Critical thinking

Critical thinking in the West can be traced back back to the Socratic-Platonic tradition, with Plato formalising the Socratic critique of received opinions into a distinction between knowledge, in the form of episteme, and doxa, in the form of belief. This serves as the basis for distinguishing the elevated position of the philosopher, as having epistemic knowledge, from the common man, who has only doxic belief (Biesta and Stams, 2001).

However, Biesta and Stams insist, it is Kant’s three Critiques which remain, for the contemporary 21st century reader, a major attempt to articulate what it could mean for a philosophy to be critical. Kant also provided an explicit argument for linking critique and education. Judith Butler (2009: 775) contends that Kant extended the scope of critique yet further, arguing that while  critique arrives at its modern formulation within philosophy, it also makes claims that exceed the particular disciplinary domain of the philosophical. In Kant, Butler states, critique operates not only outside of philosophy and in the university more generally but is also a way of calling into question the legitimating grounds of various public and governmental agencies.

The term ‘critical theory‘, which develops within the same conceptual frame, has a narrower scope, however, referring to the thought of several generations of scholars within the Frankfurt School.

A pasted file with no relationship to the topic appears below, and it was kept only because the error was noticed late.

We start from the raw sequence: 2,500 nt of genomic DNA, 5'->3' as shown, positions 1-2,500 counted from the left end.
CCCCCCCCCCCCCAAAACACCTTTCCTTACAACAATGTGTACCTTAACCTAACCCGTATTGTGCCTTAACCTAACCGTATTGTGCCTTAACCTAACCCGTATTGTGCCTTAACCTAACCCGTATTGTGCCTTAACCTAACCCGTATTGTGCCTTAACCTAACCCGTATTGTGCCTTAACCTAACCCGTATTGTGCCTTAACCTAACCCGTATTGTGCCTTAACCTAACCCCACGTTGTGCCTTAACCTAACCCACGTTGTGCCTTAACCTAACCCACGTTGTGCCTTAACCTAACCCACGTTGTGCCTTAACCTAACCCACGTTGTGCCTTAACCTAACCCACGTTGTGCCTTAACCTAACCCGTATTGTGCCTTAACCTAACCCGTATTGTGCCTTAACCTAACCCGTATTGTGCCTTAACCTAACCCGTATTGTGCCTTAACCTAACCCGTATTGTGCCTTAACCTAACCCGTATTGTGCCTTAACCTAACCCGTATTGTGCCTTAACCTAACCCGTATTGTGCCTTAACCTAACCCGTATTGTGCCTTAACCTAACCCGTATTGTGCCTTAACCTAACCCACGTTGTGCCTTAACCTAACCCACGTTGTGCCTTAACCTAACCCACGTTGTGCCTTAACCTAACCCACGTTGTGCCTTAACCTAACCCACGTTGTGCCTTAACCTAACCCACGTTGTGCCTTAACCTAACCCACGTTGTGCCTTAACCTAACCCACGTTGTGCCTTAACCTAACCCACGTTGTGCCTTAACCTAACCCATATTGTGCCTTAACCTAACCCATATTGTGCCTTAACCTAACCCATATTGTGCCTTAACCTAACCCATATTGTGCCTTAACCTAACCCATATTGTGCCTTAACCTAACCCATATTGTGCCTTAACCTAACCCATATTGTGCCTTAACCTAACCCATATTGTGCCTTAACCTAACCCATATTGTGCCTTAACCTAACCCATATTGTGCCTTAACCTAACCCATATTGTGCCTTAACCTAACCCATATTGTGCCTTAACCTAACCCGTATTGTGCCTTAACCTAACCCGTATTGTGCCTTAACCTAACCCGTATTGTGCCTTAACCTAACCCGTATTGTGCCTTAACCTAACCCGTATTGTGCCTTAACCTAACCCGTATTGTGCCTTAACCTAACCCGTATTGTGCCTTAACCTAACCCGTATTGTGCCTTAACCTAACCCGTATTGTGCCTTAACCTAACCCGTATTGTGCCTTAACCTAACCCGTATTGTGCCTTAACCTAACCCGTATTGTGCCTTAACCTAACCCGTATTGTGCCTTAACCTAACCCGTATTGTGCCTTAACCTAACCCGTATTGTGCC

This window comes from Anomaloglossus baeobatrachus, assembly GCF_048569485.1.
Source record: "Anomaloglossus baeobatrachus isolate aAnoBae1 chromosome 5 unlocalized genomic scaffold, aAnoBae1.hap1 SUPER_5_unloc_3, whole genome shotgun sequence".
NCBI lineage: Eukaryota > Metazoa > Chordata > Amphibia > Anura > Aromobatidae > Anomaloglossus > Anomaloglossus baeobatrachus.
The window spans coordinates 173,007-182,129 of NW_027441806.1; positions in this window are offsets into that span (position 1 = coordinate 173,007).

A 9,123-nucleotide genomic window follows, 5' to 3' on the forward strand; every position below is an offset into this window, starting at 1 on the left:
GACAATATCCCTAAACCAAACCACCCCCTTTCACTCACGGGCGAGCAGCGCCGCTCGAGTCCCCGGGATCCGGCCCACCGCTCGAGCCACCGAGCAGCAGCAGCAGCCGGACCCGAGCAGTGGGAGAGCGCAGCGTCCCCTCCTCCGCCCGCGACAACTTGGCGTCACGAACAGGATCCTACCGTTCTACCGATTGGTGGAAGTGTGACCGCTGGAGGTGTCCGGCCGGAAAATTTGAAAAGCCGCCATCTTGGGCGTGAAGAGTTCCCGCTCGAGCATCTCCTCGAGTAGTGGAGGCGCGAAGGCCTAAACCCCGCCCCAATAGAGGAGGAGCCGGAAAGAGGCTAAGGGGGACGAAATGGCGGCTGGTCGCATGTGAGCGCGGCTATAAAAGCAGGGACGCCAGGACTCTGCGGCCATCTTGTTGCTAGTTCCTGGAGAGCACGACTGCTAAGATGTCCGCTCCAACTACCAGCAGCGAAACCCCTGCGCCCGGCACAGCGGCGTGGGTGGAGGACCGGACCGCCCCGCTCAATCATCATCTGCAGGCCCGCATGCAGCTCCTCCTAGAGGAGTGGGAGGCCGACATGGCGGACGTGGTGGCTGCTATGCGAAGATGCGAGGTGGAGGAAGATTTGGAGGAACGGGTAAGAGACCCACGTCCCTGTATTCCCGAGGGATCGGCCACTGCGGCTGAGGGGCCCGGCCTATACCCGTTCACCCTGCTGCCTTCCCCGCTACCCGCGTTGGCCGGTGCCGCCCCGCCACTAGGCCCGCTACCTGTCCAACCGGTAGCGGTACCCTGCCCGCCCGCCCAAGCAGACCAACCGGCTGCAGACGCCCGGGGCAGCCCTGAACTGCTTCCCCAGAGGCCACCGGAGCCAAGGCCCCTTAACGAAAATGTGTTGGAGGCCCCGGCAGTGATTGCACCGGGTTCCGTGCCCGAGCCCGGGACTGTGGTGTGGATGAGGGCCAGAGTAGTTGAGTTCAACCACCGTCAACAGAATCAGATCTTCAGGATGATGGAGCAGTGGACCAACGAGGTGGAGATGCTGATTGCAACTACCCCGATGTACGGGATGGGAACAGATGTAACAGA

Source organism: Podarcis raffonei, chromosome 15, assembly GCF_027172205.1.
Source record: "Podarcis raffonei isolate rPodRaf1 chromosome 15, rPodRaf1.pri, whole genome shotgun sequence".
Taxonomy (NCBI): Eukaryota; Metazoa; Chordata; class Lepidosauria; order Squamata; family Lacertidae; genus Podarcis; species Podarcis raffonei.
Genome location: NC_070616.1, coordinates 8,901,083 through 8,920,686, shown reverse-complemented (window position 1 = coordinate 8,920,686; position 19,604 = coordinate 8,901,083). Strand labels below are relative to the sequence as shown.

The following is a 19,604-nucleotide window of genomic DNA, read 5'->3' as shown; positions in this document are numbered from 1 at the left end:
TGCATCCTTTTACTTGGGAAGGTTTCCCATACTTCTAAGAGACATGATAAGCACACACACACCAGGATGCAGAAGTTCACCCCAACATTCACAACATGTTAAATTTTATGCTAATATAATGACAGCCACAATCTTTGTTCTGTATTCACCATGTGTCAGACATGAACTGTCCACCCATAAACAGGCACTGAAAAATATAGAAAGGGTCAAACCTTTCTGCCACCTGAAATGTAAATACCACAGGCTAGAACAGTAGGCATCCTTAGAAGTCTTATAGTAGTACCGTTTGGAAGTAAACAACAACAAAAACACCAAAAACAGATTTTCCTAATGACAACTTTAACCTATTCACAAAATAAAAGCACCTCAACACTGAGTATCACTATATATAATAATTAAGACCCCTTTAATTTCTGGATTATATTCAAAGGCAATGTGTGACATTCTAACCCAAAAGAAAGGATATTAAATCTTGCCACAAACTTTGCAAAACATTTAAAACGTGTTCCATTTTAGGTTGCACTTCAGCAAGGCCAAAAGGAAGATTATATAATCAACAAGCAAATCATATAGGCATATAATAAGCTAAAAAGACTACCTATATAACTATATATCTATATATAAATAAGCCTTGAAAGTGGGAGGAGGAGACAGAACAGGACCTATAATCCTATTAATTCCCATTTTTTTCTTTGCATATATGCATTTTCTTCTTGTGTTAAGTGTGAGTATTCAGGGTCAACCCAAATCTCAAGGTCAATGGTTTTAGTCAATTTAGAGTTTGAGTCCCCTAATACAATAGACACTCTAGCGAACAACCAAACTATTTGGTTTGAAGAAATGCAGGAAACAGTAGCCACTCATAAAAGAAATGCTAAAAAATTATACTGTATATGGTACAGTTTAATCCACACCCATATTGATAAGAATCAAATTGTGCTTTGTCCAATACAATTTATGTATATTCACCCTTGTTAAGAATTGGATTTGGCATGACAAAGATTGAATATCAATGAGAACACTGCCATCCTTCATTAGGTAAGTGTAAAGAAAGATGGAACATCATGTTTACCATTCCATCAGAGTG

What is particular interest in the context of narrative environment design is the relationship between critical thinking and creative thinking. Thinking about the relationship between the critical and the creative can be assisted by considering the thought of Bruno Latour and Jacques Derrida, amongst others, who consider what has been called a ‘crisis of the critical’.

Latour, for example, starting from a materialist anthropological perspective, sees critical thinking as a ‘modern’ conception based on the separation of the subject (critic) from the object (the criticised), as in Cartesian-derived dualistic thinking. Contemporary problems, Latour argues, require overcoming this dualism by recognising the implication of the critic in the problematique, not standing apart from it, and as part of the constitution of the ‘object’, ‘subject’ and the ongoing situation in which they are inter-related.

Derrida similarly, but with a very different style derived from philosophical discourse, questions the binary assumptions concerning the ground upon which the critic stands, arguing that this cannot be simply outside or above, in the sense of ‘exterior and ‘transcendental’, but rather must remain on a level with that with which there is a critical engagement. The critical engagement is both an intervention, or event, and an invention, or creation, for Derrida.

References

Biesta, G. and Stams, G.J.J.M. (2001). Critical thinking and the question of critique: some lessons from deconstruction. Studies in Philosophy and Education, 20 (1), 57–74.

Butler, J. (2009). Critique, dissent, disciplinarity. Critical Inquiry, 35, 773–795.

edited 30 April, 2019 by Allan Parsons